New director to focus on concerns and needs of first-generation students
A search committee composed of students, an alumna and staff members is currently reviewing applications. Stanford hopes to hire someone to fill the post this quarter.
The Office of the Vice Provost for Student Affairs plans to hire an associate dean and director of diversity and first-gen programs – a new post – to help students who are first in their families to attend a four-year college and low-income students successfully navigate the unfamiliar terrain of college life.
A 13-member search committee is currently reviewing applications for the position, which was posted July 30. The university hopes to hire the director this quarter.
The search committee is composed of undergraduate students, an alumna of the Class of 2010 and staff members from Bechtel International Center, the Black Community Services Center, El Centro Chicano, the Financial Aid Office, the Haas Center for Public Service, Residential Education and Undergraduate Advising and Research.
Currently, 1,038 students, or 15.2 percent of Stanford's undergraduate population, are first-generation students, said Richard Shaw, the university's dean of undergraduate admission and financial aid.
"Of course I think it's fantastic that Stanford will have a staff member dedicated to supporting first-generation students," Shaw said, adding that the new director will play an important role identifying and coordinating activities designed to making the transition to Stanford positive and more seamless.
Experts say that navigating college life can be challenging for first-generation students, who may experience conflicting emotions about their accomplishment – excitement and anxiety, pride and shame, confidence and confusion.
"First-generation students have unique challenges transitioning to college, because their parents and siblings don't have prior college experience to share with them," said Greg Boardman, vice provost for student affairs.
"This position will allow us to make a significant impact in supporting the needs of first-generation students, in partnership with other resources on campus, including counseling services, advising resources and community centers."
Boardman said Stanford is thankful to the generous donor (who wishes to remain anonymous) whose contribution will fund the position for the next five years.
Sally Dickson, an associate vice provost for student affairs at Stanford, noted that first-generation students, who tend to come from low-income families, are an extremely diverse population that includes multiple communities.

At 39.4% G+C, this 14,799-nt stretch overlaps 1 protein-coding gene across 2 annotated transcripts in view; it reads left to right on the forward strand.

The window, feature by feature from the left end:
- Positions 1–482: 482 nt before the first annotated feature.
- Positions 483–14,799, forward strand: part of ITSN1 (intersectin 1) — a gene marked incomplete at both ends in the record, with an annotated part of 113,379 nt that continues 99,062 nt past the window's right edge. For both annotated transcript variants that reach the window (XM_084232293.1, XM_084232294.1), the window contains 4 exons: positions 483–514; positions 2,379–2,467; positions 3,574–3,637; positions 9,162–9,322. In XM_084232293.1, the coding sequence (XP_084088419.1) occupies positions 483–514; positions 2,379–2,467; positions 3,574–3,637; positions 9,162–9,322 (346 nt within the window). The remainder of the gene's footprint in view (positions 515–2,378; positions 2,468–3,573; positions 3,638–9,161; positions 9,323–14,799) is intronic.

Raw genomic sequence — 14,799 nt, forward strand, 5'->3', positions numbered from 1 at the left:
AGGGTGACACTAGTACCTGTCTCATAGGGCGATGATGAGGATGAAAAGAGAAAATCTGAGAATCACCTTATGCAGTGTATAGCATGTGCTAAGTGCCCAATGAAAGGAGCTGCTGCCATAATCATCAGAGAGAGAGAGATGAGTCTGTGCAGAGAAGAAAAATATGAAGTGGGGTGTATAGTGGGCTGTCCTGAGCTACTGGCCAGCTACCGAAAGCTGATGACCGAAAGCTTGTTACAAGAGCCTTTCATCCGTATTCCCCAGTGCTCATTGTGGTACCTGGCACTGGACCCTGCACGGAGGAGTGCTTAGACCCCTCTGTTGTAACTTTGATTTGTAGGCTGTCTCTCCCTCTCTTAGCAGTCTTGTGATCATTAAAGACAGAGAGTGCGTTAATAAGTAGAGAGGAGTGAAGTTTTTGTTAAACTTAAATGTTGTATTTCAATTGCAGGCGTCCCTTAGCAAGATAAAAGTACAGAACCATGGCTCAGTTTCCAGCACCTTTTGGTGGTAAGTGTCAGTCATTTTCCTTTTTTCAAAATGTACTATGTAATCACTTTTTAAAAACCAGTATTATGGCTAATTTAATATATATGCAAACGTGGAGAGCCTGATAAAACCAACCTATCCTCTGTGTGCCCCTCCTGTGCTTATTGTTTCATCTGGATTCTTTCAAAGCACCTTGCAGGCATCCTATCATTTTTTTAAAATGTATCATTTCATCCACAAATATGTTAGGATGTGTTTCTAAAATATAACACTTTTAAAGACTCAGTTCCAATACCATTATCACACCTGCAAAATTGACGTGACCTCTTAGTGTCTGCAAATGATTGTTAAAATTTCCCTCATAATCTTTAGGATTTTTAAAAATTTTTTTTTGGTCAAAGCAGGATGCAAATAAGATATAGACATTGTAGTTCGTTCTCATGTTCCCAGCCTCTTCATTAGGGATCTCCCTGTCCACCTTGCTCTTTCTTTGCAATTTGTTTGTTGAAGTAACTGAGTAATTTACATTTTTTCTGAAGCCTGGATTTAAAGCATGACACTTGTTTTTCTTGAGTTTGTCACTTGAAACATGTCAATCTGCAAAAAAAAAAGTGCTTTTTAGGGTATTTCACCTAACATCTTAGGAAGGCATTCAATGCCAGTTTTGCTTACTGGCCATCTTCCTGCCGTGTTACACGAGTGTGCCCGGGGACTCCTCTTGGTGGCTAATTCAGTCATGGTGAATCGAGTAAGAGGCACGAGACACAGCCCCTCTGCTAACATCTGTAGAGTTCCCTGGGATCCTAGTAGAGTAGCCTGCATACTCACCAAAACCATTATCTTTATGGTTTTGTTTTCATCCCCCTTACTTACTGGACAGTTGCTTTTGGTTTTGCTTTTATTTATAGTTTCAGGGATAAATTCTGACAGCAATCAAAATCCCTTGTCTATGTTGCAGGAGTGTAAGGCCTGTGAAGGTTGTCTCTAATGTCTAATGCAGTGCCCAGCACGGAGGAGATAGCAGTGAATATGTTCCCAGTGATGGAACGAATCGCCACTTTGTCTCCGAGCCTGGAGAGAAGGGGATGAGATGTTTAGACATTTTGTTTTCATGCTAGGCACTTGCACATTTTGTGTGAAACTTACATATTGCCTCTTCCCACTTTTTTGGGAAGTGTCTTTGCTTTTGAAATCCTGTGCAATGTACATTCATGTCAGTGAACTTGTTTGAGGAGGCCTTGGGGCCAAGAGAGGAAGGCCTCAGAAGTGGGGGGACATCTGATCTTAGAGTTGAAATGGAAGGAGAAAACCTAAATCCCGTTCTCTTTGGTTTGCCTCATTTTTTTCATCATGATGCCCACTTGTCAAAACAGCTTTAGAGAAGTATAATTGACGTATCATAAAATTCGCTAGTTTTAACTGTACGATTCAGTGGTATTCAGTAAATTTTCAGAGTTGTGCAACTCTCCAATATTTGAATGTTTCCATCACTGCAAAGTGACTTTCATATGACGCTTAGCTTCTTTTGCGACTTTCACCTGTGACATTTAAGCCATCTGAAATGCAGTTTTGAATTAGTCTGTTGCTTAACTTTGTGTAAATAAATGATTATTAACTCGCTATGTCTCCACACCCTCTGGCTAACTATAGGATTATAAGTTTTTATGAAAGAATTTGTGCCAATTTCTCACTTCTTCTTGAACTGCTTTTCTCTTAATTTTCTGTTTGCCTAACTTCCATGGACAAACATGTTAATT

"The student whose parents are making $20,000 a year has had a different life experience from a student whose family is making $2 million or $200,000 a year," she said. "If you factor race into that experience, or factor sexual orientation into that experience, you have an even deeper dimension of those experiences. How do we understand that? How do we grapple with that? The new director will help us engage in discussions about the intersection of identity and socioeconomic class."
Among the director's many responsibilities, s/he will be expected to:
- Set the vision for and engage students and the Student Affairs division in examination, integration and education regarding multiculturalism, cross- cultural communication and social justice – targeting the concerns and needs of first-generation and low-income students.
- Contribute to a comprehensive effort to retain first-generation students and support their academic success by collaborating with key campus partners.
- Review and identify the "best practices" at peer institutions, especially those that have an infrastructure in place that supports the social and academic experiences of first-generation and low-income students.
- Plan and implement a variety of social and educational programs for at-risk students.
"Many offices, including the community centers, have been working with this cohort of students," Dickson said. "This new position will provide an additional resource. It also will give us the ability to work collaboratively to address our common goals."
She said the new director also would develop diversity programs for students.
"All of our students are going to be leaders interacting with a very diverse world," Dickson said. "We want to make sure that when they leave Stanford they have been engaged in thinking about how to interact with people who are different from them, whether the differences are racial, cultural, socioeconomic or related to sexual orientation or nationality."